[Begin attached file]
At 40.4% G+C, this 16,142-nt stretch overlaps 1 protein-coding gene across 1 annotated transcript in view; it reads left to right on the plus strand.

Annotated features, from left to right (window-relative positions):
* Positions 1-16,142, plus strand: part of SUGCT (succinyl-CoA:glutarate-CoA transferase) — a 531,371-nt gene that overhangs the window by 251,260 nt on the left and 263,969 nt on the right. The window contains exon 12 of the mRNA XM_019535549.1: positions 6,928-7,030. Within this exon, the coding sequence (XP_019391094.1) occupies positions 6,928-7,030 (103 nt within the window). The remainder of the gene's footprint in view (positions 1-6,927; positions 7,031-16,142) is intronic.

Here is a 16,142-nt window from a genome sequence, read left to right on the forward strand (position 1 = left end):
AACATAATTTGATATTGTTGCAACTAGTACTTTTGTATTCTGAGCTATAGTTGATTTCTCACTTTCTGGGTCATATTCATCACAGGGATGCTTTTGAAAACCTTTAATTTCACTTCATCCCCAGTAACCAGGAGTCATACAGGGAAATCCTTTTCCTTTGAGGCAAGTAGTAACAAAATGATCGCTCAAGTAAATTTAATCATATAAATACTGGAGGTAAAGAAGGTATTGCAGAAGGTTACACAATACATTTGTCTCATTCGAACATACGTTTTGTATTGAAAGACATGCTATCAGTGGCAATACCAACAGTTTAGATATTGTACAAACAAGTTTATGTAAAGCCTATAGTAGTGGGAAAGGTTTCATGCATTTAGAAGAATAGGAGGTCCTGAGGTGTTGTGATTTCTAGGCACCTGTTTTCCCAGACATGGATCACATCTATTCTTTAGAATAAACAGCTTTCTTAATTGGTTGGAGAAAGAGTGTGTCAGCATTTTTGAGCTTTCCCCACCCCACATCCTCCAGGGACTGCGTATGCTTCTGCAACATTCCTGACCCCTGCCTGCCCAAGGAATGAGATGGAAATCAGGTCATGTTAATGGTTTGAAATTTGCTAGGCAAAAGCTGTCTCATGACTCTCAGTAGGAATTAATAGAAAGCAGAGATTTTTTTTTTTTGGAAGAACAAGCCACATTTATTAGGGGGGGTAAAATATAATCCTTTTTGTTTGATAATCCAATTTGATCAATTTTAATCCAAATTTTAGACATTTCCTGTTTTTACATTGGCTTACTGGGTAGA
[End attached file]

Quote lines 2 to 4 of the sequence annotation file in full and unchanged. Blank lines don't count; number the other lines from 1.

Annotated features, from left to right (window-relative positions):
* Positions 1-16,142, plus strand: part of SUGCT (succinyl-CoA:glutarate-CoA transferase) — a 531,371-nt gene that overhangs the window by 251,260 nt on the left and 263,969 nt on the right. The window contains exon 12 of the mRNA XM_019535549.1: positions 6,928-7,030. Within this exon, the coding sequence (XP_019391094.1) occupies positions 6,928-7,030 (103 nt within the window). The remainder of the gene's footprint in view (positions 1-6,927; positions 7,031-16,142) is intronic.

Here is a 16,142-nt window from a genome sequence, read left to right on the forward strand (position 1 = left end):